... a few excerpts from Yousaf Nazar's opinion published in DAWN, October 29, 2008Full article at Random ThoughtsPAKISTAN’S current economic meltdown is a crisis of competence if judged in light of the recent past. In the context of history, it represents a colossal failure of the establishment’s long-term foreign and economic policies.
The government continued Musharraf’s Washington-centric foreign policy. Yet, in the hour of its greatest need, the US not only ditched Pakistan but a third-ranking state department official publicly humiliated its ‘friend’ by saying that the Friends of Pakistan “wouldn’t throw money on the table”. This wasn’t surprising given Condoleezza Rice’s more subtle remarks earlier on Sept 26: “We are very engaged with Pakistan, through the international financial institutions, to help Pakistan as it takes the difficult decisions that it is and must take on economic reform.” Translated: Pakistan should go to the IMF and reform its economy.While the US pressure on Pakistan to go the IMF has political undertones, it is also true that Pakistani rulers’ historic tendency to indulge in profligate spending and corruption has left them with few sympathisers despite the much trumpeted ‘geostrategic’ importance of Pakistan.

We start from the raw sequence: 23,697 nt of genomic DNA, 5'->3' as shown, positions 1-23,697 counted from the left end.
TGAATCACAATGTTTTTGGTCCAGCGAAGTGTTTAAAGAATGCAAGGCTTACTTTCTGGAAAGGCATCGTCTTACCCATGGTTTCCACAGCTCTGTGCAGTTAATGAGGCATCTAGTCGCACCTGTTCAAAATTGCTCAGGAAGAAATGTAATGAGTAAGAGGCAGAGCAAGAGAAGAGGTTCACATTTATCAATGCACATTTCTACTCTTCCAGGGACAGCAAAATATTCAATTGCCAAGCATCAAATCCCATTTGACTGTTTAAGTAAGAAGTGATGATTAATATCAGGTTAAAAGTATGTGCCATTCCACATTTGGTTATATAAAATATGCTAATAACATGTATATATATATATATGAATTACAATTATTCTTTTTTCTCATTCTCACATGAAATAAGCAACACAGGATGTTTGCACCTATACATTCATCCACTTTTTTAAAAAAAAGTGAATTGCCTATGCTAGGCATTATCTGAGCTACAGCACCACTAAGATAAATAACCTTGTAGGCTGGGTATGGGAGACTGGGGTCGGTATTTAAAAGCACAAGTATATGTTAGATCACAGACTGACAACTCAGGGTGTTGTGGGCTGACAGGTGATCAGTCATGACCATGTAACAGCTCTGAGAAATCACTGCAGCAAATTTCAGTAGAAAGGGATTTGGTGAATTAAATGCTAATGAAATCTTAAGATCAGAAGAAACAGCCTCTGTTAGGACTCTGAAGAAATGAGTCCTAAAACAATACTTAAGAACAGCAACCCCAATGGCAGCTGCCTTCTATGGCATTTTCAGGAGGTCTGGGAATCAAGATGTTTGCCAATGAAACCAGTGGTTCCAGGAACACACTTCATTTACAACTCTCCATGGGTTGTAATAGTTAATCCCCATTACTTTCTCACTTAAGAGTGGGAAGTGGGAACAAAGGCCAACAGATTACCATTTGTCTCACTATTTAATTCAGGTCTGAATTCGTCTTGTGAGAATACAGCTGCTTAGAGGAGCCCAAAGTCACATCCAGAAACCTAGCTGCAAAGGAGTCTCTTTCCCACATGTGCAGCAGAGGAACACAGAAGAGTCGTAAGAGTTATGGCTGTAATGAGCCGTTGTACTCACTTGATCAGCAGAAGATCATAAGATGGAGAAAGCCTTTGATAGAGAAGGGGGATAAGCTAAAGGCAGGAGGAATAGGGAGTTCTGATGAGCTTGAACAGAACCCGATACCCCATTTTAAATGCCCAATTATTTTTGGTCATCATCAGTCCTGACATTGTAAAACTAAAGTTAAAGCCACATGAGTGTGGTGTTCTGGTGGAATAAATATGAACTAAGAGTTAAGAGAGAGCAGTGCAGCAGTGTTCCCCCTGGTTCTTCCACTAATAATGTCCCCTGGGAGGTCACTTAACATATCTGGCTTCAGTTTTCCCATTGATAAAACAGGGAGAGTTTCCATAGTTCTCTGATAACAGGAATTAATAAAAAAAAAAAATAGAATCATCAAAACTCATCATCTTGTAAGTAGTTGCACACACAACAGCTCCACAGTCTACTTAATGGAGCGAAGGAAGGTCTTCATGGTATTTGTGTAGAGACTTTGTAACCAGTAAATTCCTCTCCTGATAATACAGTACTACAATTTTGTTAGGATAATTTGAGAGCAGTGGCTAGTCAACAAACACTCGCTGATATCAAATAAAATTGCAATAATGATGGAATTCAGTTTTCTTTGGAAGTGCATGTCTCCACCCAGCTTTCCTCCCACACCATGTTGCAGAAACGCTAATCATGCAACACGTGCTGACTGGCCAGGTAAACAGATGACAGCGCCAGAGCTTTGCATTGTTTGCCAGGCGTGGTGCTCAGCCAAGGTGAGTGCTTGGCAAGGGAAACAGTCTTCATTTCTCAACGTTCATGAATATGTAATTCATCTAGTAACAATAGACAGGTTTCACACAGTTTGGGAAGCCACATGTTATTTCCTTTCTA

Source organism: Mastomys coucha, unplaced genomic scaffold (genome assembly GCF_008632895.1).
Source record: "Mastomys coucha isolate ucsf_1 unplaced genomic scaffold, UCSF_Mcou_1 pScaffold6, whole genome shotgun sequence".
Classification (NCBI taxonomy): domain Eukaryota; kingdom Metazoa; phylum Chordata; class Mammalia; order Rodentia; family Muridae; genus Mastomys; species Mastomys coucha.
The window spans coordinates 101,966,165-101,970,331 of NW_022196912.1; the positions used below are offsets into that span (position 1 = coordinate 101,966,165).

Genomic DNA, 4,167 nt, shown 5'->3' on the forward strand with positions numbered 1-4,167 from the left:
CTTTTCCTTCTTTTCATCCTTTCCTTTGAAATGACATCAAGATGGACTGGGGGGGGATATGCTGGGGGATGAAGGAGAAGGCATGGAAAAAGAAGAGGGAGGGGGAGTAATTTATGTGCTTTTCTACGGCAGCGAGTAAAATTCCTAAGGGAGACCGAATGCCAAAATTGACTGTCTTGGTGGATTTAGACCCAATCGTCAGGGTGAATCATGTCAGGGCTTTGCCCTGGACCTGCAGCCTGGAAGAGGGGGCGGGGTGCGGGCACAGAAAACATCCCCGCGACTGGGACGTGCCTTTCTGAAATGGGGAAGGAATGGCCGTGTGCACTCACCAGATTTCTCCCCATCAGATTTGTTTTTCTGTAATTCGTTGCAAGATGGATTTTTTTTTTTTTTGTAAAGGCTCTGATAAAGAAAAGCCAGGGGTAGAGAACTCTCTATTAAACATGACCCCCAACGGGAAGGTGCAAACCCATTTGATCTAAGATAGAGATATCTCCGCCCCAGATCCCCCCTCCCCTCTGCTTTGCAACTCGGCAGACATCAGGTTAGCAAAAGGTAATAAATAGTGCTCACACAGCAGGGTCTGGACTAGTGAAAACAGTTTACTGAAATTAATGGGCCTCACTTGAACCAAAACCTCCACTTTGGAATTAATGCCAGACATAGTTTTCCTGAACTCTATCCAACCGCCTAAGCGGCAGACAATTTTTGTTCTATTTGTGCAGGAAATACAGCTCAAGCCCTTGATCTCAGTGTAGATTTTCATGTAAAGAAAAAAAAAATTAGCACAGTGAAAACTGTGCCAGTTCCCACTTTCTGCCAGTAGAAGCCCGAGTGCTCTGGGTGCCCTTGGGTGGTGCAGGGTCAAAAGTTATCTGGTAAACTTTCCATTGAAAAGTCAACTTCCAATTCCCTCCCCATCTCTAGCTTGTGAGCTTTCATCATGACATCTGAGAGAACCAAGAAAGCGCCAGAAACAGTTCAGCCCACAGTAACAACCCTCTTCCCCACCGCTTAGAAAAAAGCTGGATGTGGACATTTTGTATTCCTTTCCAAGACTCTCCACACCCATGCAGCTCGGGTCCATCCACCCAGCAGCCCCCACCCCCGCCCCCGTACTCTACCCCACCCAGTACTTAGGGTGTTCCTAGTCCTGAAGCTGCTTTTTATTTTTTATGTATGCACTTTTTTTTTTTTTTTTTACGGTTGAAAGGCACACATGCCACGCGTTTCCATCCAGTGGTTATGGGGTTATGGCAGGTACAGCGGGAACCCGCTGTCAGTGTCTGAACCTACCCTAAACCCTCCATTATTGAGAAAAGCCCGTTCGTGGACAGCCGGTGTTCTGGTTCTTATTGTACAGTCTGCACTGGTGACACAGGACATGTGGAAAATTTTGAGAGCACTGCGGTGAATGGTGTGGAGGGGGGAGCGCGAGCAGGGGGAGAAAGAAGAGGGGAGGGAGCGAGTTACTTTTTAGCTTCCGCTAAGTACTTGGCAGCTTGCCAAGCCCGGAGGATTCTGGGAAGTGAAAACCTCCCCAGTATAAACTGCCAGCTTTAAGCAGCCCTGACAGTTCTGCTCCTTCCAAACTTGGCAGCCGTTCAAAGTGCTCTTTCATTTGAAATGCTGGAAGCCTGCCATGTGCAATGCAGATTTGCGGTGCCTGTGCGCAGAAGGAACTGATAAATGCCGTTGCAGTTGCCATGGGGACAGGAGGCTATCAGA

The US has historically directed most of its ‘aid’ to make Pakistan fight its wars. The aid has been primarily used for military purposes (e.g. Pakistan’s arms purchase orders in 2006 alone totalled $5.1bn) but the indirect cost of the conflicts since 1980 has been catastrophic, although some people continue to believe in the ‘benefits’ of such ‘aid’.
The ‘aid syndrome’ stymied any serious effort to reform the economy. Infrastructure investments and tax reforms were neglected because the so-called austerity programmes advocated by the multilaterals hit subsidies but not the pockets of vested interests. Oil and food subsidies played a major role in Asia and the European Union respectively in keeping the prices low because the governments had fiscal space, of which Pakistan never had much. Cutting fat in defence and establishment expenditures and taxing the rich were not high on the multilaterals’ reform agenda as the focus was usually on indirect taxes (e.g. sales tax) that inevitably hit the lower-income groups.
But what is the point in complaining about the US’s ‘real agenda’ or the IMF’s ‘conditionalities’ when the country’s leaders are unwilling to tighten their belts and undertake necessary reforms and are known to own assets worth hundreds of millions of dollars abroad? Confidence and credibility are important issues and cannot be wished away.
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